China to PH: Take SCS matters seriously

China has warned the Philippines to take its words "seriously," particularly with regard to issues on the South China Sea, as it vowed to do "what is necessary" to protect its interest in the waters.

The Chinese Foreign Ministry made the pronouncement on Monday night as the Philippines' Armed Forces of the Philippines labeled Beijing's recent actions in the South China Sea, particularly in the West Philippine Sea, as "irresponsible," which could lead to its "global isolation."

China had repeatedly dismissed the Philippines' sovereignty over the West Philippine Sea, despite the United Nations Convention on the Law of the Sea (UNCLOS) and the 2016 Arbitral Ruling, and continued to assert that Beijing has "undisputable" ownership over it and the rest of the South China Sea.

Photo from China's Foreign Ministry spokesman Wang Wenbin

"China once again urges the Philippines to take seriously China's concerns," a statement released by the Chinese Foreign Ministry attributable to its "spokesperson" said, as it also called on the latter to "stop making provocations and creating troubles at sea, and stop groundless attacks and smears."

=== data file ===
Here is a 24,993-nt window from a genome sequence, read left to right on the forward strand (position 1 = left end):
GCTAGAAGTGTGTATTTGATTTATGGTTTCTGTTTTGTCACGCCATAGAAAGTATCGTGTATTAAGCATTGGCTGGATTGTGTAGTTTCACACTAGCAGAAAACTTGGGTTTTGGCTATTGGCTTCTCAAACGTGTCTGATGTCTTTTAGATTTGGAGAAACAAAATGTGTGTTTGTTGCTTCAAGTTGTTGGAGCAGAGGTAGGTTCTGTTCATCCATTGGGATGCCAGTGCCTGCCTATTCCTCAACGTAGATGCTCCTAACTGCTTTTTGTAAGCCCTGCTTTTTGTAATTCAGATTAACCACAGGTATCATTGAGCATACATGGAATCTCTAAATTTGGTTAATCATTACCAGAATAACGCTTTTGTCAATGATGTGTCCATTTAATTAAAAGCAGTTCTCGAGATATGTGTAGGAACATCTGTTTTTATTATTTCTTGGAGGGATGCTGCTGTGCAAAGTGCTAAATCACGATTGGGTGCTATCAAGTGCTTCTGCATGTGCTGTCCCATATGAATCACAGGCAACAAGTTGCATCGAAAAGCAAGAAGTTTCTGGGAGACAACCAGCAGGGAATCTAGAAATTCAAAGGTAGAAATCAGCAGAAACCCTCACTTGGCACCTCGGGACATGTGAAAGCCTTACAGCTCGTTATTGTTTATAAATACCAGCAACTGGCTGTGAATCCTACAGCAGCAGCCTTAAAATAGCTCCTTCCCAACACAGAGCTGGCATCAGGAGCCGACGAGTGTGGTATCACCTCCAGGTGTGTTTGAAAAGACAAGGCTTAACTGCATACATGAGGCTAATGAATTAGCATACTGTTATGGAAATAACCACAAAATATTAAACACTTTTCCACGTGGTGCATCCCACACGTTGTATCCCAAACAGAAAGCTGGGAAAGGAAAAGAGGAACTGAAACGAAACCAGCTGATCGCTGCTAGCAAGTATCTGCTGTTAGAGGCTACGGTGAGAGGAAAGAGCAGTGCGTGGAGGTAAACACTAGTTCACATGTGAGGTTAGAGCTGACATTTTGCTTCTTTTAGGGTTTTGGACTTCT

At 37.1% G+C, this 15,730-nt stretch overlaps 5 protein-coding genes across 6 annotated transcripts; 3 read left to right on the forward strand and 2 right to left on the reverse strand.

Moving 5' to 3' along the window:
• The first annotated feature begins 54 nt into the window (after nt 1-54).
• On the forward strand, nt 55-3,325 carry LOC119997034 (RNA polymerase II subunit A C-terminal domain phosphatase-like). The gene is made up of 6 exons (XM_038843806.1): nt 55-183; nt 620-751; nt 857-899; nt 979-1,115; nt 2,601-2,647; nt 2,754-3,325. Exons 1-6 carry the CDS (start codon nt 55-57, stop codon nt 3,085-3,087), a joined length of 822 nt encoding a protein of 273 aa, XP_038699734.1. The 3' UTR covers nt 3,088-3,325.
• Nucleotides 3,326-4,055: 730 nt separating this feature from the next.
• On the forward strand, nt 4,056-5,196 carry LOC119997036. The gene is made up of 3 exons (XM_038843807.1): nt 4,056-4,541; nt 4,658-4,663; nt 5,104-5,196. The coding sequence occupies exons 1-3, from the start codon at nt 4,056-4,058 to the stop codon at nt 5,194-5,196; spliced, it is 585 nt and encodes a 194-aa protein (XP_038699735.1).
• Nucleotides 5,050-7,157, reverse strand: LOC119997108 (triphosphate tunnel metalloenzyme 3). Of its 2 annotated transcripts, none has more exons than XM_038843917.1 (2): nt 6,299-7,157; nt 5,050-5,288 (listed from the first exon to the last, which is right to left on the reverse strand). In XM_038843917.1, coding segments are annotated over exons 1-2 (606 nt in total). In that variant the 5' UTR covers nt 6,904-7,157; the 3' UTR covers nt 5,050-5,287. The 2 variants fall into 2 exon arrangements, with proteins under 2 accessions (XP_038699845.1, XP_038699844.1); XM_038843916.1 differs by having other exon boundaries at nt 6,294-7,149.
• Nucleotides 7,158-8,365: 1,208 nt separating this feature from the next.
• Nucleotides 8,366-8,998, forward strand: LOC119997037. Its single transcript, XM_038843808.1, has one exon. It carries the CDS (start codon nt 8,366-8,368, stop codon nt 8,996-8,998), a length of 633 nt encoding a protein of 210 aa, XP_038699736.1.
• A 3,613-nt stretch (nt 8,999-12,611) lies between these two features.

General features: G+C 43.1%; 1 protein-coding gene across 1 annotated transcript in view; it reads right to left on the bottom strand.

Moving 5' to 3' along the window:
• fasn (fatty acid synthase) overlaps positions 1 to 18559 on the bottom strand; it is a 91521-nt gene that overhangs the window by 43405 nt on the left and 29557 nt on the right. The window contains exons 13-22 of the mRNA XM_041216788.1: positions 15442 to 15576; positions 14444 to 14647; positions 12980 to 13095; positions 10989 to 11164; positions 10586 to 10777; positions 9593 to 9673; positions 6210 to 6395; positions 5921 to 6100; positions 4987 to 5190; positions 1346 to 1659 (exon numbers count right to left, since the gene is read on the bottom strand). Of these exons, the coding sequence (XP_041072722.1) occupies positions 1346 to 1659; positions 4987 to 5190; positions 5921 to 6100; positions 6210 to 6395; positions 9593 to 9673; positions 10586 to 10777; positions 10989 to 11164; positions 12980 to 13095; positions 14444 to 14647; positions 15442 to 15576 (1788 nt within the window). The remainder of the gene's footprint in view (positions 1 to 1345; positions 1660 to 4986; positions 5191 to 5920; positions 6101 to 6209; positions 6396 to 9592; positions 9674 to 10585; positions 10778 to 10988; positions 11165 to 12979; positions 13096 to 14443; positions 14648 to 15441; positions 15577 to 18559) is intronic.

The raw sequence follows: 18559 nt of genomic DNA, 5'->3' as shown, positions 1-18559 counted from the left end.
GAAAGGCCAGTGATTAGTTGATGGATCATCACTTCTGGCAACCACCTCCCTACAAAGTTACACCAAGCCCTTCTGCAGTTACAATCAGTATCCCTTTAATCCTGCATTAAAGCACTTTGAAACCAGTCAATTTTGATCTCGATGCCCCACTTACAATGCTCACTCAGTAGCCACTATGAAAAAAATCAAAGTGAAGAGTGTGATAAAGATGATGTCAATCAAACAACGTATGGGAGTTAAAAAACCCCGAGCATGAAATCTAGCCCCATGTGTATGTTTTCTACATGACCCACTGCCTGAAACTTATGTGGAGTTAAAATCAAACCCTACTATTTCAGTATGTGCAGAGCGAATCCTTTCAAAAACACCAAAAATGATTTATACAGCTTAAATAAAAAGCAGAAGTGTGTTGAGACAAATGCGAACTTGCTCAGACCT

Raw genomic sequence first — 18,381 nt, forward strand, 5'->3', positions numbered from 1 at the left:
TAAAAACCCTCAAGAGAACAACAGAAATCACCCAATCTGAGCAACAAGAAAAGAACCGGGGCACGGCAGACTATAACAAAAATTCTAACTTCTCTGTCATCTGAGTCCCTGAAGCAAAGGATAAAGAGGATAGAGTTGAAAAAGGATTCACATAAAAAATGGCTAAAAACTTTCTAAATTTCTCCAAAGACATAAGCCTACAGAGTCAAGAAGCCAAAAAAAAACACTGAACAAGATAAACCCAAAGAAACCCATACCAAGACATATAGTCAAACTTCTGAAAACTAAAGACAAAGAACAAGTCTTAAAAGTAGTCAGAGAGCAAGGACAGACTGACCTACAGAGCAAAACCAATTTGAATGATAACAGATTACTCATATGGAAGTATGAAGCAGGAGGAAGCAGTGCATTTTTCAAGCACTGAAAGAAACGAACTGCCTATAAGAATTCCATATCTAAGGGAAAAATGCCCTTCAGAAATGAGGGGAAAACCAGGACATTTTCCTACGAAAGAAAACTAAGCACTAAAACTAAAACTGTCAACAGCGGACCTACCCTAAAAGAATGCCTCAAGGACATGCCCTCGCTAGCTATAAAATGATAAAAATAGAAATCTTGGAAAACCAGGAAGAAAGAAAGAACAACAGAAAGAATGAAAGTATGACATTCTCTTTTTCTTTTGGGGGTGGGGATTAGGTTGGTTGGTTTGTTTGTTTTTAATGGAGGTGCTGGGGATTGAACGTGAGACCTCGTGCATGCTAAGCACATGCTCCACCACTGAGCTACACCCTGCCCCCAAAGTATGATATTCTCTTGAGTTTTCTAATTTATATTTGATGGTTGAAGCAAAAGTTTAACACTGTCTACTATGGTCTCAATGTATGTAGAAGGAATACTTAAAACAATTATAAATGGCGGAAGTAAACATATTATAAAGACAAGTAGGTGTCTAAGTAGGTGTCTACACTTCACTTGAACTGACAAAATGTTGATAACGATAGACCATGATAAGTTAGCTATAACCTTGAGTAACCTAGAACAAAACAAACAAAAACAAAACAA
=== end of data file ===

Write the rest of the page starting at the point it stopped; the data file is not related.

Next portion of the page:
Recently, the Philippines strengthened its efforts to protect its sovereignty over the West Philippine Sea by conducting patrol and resupply missions as China made more aggressive actions, such as installing floating blockers as well as conducting dangerous maneuvers, laser pointing and water cannon attacks.

Beijing said Manila must do that "to avoid undermining peace and stability in the South China Sea and harming the common interests of countries in the region."

China said it "will continue to, in accordance with our domestic laws and international law, do what is necessary to firmly safeguard our territorial sovereignty and maritime rights and interests."

Its pronouncements came after it said it also noted "a series of steps" that the Philippines took in the Ayungin Shoal "that seriously violate China’s territorial sovereignty."

Beijing said that the Ayungin Shoal (locally known as Ren'ai Jiao) "has been China’s territory since ancient times," and not of the Philippines "on the grounds of its comparative proximity to Philippine territory."

It also called the arbitration ruling as "illegal, null and void" because "territorial issues are not subject to UNCLOS," the law that served as the basis for the ruling.

Beijing claimed that the Philippines' grounding of BRP Sierra Madre in the West Philippine Sea "gravely violated" China's sovereignty and passed "the responsibility for the current situation at sea completely" to the Philippines.

"China cannot accept the Philippines' acts of going back on its words again and again and violating China’s territorial sovereignty," it said, referring to the supposed but unproven promise made by Manila to remove the vessel.

"The Philippines has the responsibility to tow away the 'grounded' military vessel," it added.